We also liked the restaurants at the Inn at Loretto (the Luminaria) and La Fonda (La Plazuela). I would suggest dinner at the first, and lunch at the second. The restaurant at Inn of the Anasazi is also quite good.
Having lunch or breakfast at the Plaza Café diner is recommended. It may not look like much from outside, but the food I’ve had there is good, as is the pinyon coffee.
We have a certain affinity for the Blue Corn Café — it is not overly special, but it I’ve been stopping there for years because of its convenient location. Get the chile “Christmas” — both red and green.
There are all sorts of food guides to the area, and lots of people will share recommendations. Your best bet is to wander around and identify some candidates. Before you ask for recommendations, get some idea if you want cozy romantic dinner, or a family-style meal to help narrow the list.
North of Santa Fe about 20 miles is the ♥ Rancho de Chimayo. It is a restaurant in an old hacienda, nestled in a small valley near a creek. The food is good but not outstanding, but combined with the setting makes it well worth adding to your list if you are in the area for a few days.
Art galleries abound in the area. If that is what you want to buy, get one of the maps or guides. You will also find some in the general area around the plaza.
If you spend a day or two wandering the shops within 2-3 blocks of the plaza, you will find all kinds of amazing things. Some of these buildings are historic, so don’t make a presumption of what is inside by what the outside looks like. Besides, half the fun is in the exploration! You will find everything from high-end shops to quirky artist boutiques.
The market, held on the patio of the old palace on the square, features handmade items (mostly jewelry) by local, native artisans. That occurs nearly daily, depending on weather. There are many unique and beautiful pieces, although not always the best prices.
When I’ve been there, the plaza has lights at night, and sometimes a band performing. It is quite nice, although there are a lot of panhandlers that seem to come out at night.
♥ Shops where I usually stage a visit include the Overland Outfitters (I’ve gotten several coats there), the Santa Fe Olive Oil & Balsamic Co (taste scores of exotic flavors), the Chile Shop (everything chile related), the Earthfire Gems Gallery for all sorts of fossils and minerals, O’Farrell Hat Shop (I’ve gotten two custom-made hats), Keshi Zuni (lots of hand carved fetish animals), and Boots & Boogie (the owner makes custom western boots and is a real character). Those are simply the ones I remember off the top, but there are scores more worth seeing. Every time I visit, I find more.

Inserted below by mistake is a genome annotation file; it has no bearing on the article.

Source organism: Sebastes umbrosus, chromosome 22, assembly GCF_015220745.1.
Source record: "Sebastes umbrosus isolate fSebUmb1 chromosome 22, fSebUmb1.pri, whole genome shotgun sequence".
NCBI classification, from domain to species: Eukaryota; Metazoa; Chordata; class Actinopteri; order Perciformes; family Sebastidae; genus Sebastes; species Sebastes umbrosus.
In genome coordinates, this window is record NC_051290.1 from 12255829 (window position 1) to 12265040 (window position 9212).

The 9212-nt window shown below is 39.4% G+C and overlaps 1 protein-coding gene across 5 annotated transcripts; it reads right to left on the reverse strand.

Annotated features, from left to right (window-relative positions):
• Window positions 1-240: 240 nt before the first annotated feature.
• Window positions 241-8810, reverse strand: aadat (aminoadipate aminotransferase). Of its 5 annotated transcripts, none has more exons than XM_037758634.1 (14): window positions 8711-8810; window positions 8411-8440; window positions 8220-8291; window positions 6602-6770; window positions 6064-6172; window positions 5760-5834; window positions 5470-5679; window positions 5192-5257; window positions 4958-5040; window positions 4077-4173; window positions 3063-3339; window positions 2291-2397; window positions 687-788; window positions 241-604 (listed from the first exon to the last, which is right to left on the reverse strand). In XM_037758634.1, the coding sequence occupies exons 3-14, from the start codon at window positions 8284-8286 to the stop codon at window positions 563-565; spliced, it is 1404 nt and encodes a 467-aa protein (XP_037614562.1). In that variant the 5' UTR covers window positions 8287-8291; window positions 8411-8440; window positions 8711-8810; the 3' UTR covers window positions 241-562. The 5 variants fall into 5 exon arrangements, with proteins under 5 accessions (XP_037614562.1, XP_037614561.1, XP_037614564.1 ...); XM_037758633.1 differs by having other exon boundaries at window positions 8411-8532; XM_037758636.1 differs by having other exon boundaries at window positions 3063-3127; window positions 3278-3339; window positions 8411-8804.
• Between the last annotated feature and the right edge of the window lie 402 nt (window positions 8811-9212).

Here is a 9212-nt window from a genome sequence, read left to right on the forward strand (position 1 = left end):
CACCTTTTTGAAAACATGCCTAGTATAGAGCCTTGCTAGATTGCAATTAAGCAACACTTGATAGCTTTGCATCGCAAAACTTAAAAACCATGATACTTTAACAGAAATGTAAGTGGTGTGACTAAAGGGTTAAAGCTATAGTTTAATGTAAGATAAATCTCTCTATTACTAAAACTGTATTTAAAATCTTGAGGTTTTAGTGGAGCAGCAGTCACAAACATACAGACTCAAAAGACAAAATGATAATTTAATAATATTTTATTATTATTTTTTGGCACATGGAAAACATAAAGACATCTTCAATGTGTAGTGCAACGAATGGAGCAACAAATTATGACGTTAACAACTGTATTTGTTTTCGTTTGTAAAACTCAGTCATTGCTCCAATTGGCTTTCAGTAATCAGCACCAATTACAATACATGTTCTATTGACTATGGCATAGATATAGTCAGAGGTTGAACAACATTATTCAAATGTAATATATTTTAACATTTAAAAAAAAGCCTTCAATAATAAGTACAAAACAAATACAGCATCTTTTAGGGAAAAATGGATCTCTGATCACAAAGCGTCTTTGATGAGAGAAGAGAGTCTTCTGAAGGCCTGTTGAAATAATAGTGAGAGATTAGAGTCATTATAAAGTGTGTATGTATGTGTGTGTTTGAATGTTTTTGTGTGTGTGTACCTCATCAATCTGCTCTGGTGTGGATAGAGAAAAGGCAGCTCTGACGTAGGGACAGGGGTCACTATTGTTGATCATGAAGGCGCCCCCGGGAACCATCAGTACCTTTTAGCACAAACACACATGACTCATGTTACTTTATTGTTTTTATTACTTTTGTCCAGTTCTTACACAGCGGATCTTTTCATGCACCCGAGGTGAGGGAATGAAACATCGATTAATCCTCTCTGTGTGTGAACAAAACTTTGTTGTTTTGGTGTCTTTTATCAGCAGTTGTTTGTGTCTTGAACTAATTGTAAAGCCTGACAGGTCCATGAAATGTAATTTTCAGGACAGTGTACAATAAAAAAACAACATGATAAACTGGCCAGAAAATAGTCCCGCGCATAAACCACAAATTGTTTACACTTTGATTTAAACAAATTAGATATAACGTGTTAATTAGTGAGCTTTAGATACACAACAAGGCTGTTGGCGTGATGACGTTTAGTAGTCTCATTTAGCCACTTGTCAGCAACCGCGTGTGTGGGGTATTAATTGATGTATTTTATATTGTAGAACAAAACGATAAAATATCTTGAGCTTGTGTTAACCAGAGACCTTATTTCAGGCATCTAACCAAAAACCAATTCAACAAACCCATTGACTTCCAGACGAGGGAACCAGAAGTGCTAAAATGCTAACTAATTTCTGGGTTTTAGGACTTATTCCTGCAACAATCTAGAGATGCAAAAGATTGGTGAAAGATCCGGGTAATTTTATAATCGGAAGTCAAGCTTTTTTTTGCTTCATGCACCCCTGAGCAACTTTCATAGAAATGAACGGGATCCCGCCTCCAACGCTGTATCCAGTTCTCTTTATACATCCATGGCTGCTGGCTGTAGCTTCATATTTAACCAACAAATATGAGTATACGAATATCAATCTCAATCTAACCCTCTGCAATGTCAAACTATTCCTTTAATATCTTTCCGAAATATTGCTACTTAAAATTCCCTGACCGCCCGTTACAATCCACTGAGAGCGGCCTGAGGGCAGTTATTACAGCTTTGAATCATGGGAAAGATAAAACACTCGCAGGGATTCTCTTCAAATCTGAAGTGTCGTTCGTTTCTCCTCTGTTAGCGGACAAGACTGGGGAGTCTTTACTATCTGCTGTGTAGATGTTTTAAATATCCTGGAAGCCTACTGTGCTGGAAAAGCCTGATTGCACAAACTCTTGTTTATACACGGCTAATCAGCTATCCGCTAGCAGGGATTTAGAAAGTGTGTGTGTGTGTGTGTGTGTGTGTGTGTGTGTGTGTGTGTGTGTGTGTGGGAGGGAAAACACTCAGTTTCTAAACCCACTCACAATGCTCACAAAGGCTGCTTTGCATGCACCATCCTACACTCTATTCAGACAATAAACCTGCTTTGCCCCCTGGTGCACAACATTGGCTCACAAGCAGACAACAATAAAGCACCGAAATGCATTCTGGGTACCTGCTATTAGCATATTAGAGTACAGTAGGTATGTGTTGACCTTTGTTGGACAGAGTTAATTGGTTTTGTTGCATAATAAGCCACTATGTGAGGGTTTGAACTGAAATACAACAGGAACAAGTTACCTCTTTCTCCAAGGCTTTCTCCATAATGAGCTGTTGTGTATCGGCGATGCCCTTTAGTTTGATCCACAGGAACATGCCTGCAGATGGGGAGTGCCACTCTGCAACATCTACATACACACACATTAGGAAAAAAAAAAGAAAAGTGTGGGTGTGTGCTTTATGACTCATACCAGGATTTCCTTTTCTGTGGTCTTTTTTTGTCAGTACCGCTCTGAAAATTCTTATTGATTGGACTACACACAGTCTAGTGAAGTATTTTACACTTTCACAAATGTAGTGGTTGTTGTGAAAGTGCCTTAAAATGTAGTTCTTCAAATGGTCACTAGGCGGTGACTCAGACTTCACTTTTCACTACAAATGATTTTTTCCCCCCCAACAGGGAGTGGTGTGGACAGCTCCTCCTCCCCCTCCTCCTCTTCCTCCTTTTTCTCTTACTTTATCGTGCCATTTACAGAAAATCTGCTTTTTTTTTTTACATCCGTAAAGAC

You will find shops selling all kinds of native pottery, weavings, clothes, jewelry, wall hangings, lights, woodworking, exotic foods, cookware, and more. If you like to window shop, this is the place.
One warning — if you see something you love but the price makes you hesitate, keep in mind that many store owners will discount items if it isn’t the height of tourist season (and sometimes even then). Many things are marked up specifically to let them appear to give a discount. So, unless it is absolutely one-of-a-kind that you’ve always wanted, make a note and keep shopping: you may find something like it at another store, and less expensive.
10,000 Waves is the best Japanese baths outside Japan, according to some of my friends. Get a tub outside at night and see the stars without urban light pollution! Or, get a massage and spa treatment.
To the north of Santa Fe, on US 64 is the opera house. You might not immediately think of opera and NM, but it has a world-class reputation, and a high-profile set of performances every year. (Arts, in general, are quite good in the area.)
To the east of the plaza is the historic Loretto Chapel, completed in 1878. For a fee, you can tour the inside, including seeing the “miraculous” spiral staircase. (Loretto is no longer a consecrated chapel, but is a dedicated museum.)
I’ve already mentioned the art galleries, especially along Canyon Road. There are also several museums. I’ll add to this account as I go along.
This is the biggest city in NM. This is likely where you’ll fly in, if you are coming from out of state. I haven’t explored too much of the city yet, but there are a few things I can recommend so far.
Old Town is a set of shops and restaurants. There are some interesting things to see here, but I prefer Santa Fe.
Sandia Peak is an uplift that towers over Albuquerque. You can get to the top by taking a cable car tram from Albuquerque, or by taking the ♥ scenic drive around from the other side and up NM 536 from NM 14. The view is incredible, with an elevation of 6850 ft above Albuquerque (10,678 ft above sea level). The temperature can be 20-30 degrees below what you are experiencing in the city, so bring a jacket!
If you take the drive, you can continue up NM 14, the Turquoise Trail, and see all sorts of old mining towns and artist colonies. It’s a pleasant drive compared to the Interstate, but it does take longer.
If you are in Socorro (south of Albuquerque on I-25) with a few hours to spare and you have an element of geek, then you should detour to the National Radio Astronomy Observatory Very Large Array. Take US 60 W through Magdalena to NM 52 S. Then watch for the signs. There is a small charge for the tour, but it is interesting, as is the small gift shop.
I’ve been through here once, and stayed at a wonderful small spa hotel with geothermal hot springs, the Sierra Grande, which I can recommend. There are several others in the area.
Outside of town is Spaceport America. I have not been there, and it is supposed to be pricey, but it is home to several commercial spaceflight organizations including SpaceX and Virgin Galactic.
I stopped here briefly, for dinner, on my way north. My memory was of trying a local pecan flavored beer with my dinner. I was not impressed.